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The Toronto SCRABBLE® Club (NASPA Club #3)
The Toronto SCRABBLE Club (originally constituted as National SCRABBLE Association Club #3, now North American SCRABBLE Players Association Club #3) is the longest-running NASPA club. It was founded in 1975 by Harold Klesmer and Mike Wise, and directed by Mike from 1976 until he passed away in 1998. Since then, John Chew has been director, joined in 2001 by codirector Lisa Kessler. The club attracts 30–40 players a week and about 150 over the course its September–June season.
Many regular members of our club have represented Canada in international competition at events such as the Can-Am SCRABBLE Challenge and the World SCRABBLE Championship. In 2011, club members Jackson Smylie and Alex Li won $10,000, placing first at the (U.S.) National School SCRABBLE Championship in Orlando, FL. During the club's June tournament in 1997, John Chew and Zev Kaufman set a world record for the highest-scoring tied game at 502-502; their score has since been eclipsed overseas but is still the North American record.
Our club’s activities outside of our regular meetings and tournaments include helping to organize the Canadian National SCRABBLE Championship and Toronto School SCRABBLE Championship (including a Scrabble-expert-in-the-school outreach programme), and charity fundraisers such as SCRABBLE With The Stars and the SCRABBLE Corporate Challenge. Many of our members also serve on committees at every level of the North American SCRABBLE Players Association, including its Executive Committee and Advisory Board.
We have regular players from throughout the greater Metropolitan Toronto region and as far away as Brantford and Hamilton, and have visitors from overseas each year. Newcomers are always welcome, and we have players of all ages and playing abilities.
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For information about past seasons or to see how people are doing this season, see the club archive.
We meet every Wednesday throughout the year, usually beginning our season on the first Wednesday after Labour Day (September 3rd in 2014), a little before our annual open tournament, usually with a hiatus when our venue is unavailable around Christmas and ending with a club tournament held on three Wednesdays in June (June 3rd, 10th and 17th in 2015). Since 2014, we have kept the club open on a partially formal basis in July and August. On nights when a director is available, players may play for prizes and ratings, with their results affecting their September start-of-season rating but not their club championship status.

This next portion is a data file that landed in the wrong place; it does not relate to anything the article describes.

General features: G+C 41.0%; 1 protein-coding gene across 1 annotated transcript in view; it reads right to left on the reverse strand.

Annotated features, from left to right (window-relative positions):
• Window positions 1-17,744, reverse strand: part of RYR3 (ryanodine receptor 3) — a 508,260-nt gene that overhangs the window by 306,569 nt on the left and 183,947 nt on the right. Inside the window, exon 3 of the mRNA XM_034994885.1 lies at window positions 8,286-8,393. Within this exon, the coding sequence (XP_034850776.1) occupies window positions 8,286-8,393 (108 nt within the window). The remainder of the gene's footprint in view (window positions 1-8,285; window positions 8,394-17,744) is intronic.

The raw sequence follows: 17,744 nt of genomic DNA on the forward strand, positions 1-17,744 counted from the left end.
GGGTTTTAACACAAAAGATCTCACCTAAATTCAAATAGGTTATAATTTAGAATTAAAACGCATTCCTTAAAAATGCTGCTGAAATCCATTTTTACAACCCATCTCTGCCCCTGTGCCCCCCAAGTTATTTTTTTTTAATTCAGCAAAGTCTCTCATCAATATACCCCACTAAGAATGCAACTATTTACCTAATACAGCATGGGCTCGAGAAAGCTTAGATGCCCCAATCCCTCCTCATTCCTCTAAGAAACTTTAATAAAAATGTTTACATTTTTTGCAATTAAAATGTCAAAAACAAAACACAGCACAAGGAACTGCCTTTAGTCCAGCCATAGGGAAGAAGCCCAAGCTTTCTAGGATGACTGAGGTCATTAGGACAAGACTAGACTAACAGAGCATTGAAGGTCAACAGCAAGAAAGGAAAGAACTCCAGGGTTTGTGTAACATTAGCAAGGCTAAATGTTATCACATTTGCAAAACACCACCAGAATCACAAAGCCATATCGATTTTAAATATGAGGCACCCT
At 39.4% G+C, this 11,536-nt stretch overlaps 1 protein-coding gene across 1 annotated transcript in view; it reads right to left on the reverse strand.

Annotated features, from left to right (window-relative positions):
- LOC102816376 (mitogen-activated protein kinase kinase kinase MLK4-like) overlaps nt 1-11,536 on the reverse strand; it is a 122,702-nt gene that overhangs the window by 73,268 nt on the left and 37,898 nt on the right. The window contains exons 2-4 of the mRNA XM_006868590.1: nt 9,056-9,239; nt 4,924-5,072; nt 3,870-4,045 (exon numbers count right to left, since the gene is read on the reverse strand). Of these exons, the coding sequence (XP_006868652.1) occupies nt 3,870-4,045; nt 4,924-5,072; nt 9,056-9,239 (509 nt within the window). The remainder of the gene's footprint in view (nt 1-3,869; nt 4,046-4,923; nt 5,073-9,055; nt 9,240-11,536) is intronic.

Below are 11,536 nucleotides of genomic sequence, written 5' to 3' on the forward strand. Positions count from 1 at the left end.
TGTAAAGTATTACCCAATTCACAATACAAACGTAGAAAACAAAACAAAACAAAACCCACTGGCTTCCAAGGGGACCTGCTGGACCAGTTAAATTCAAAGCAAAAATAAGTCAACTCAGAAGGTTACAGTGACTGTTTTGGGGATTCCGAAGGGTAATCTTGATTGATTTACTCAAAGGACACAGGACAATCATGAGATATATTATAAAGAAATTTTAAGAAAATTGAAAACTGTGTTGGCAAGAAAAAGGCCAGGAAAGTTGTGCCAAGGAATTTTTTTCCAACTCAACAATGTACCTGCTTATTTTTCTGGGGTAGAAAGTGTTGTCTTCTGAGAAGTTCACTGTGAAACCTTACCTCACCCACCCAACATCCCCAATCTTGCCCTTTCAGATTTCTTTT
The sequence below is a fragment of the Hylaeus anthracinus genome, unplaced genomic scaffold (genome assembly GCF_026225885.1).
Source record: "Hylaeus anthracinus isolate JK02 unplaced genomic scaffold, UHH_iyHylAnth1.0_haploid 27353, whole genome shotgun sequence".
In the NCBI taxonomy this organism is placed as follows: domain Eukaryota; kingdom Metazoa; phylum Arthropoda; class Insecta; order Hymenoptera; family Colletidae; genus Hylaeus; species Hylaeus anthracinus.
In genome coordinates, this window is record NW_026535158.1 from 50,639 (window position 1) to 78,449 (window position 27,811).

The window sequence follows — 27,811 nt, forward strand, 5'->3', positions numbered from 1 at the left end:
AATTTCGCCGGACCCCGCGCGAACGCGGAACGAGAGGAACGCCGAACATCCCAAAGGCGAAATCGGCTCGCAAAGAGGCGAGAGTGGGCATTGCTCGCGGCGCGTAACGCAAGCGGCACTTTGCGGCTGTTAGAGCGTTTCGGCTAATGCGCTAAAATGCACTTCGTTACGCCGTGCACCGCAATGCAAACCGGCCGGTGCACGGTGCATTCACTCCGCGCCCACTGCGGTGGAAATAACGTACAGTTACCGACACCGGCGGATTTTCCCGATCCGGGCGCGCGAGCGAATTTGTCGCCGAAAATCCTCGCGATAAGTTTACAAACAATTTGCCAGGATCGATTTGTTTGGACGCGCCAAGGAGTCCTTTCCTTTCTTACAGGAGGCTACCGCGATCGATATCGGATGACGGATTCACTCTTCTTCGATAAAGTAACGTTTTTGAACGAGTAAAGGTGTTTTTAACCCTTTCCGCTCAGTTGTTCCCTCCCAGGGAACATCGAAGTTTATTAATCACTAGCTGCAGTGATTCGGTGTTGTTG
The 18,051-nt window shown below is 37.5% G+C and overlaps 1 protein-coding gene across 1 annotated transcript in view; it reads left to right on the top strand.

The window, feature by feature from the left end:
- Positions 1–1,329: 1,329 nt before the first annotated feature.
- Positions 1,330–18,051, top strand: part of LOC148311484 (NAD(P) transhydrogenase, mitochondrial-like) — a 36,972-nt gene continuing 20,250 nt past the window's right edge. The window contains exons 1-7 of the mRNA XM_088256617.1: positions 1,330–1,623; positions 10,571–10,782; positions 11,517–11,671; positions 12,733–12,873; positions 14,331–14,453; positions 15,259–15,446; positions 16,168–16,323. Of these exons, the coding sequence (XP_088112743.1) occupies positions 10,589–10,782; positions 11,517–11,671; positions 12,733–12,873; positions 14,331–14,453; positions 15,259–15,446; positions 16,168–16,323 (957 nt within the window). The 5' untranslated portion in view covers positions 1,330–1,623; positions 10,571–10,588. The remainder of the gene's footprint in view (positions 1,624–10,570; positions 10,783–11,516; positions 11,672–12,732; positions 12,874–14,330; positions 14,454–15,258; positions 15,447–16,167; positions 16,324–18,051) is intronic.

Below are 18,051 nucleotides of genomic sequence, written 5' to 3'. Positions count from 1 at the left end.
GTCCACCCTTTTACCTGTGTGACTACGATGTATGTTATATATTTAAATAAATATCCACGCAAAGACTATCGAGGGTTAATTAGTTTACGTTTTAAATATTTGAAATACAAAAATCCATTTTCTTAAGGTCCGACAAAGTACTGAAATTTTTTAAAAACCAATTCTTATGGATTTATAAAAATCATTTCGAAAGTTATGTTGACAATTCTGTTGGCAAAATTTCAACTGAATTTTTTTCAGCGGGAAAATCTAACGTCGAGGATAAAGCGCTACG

We meet regularly at the Earl Bales Community Centre near Bathurst and Sheppard in Toronto. (If you haven’t been to the club since we moved in 1988, we no longer meet at Don Mills Collegiate Institute.)
|Maps||Public Transit (TTC)||Car|
PDF, GIF or Google. In the Google satellite image, the community centre is between the large rectangular parking lot and the amphitheatre, and Raoul Wallenberg Road is the name of the park access road. (Raoul Wallenberg Road, with no street number, is a good address to search for in electronic maps.)
Subway to Sheppard or Downsview station, then Sheppard West bus to Bathurst and Sheppard. If the subway is not running (e.g. before 9:00 A.M. on a Sunday for one of our tournaments), you can take the Bathurst bus all the way up from downtown or ask one of our many club members for a ride.
From the corner of Bathurst and Sheppard, walk south along Bathurst until you see a small access road leading into Earl Bales Park, at the end of which you will find a parking lot and the community centre.
If you walk too far south, you'll reach the stoplight at Raoul Wallenberg Road, which is the main public road into the park; if so, follow the road into the park, bearing left until you get to the community centre.
The Earl Bales Park entrance is at 4169 Bathurst Street (at the stoplight one block south of Sheppard). Enter and bear left all the way into the park until you get to the community centre. Parking is free in the lot past the centre, and forbidden in the driveway in front of it.
If you're approaching from the east on Highway 401, take the Bathurst Street exit (kilometre 366), which somewhat counterintuitively leaves you on Wilson Avenue. Turn right (east) from the ramp onto Wilson, then turn left (north) immediately at the first stoplight onto Bathurst Street. Drive several blocks until you see the park on your right.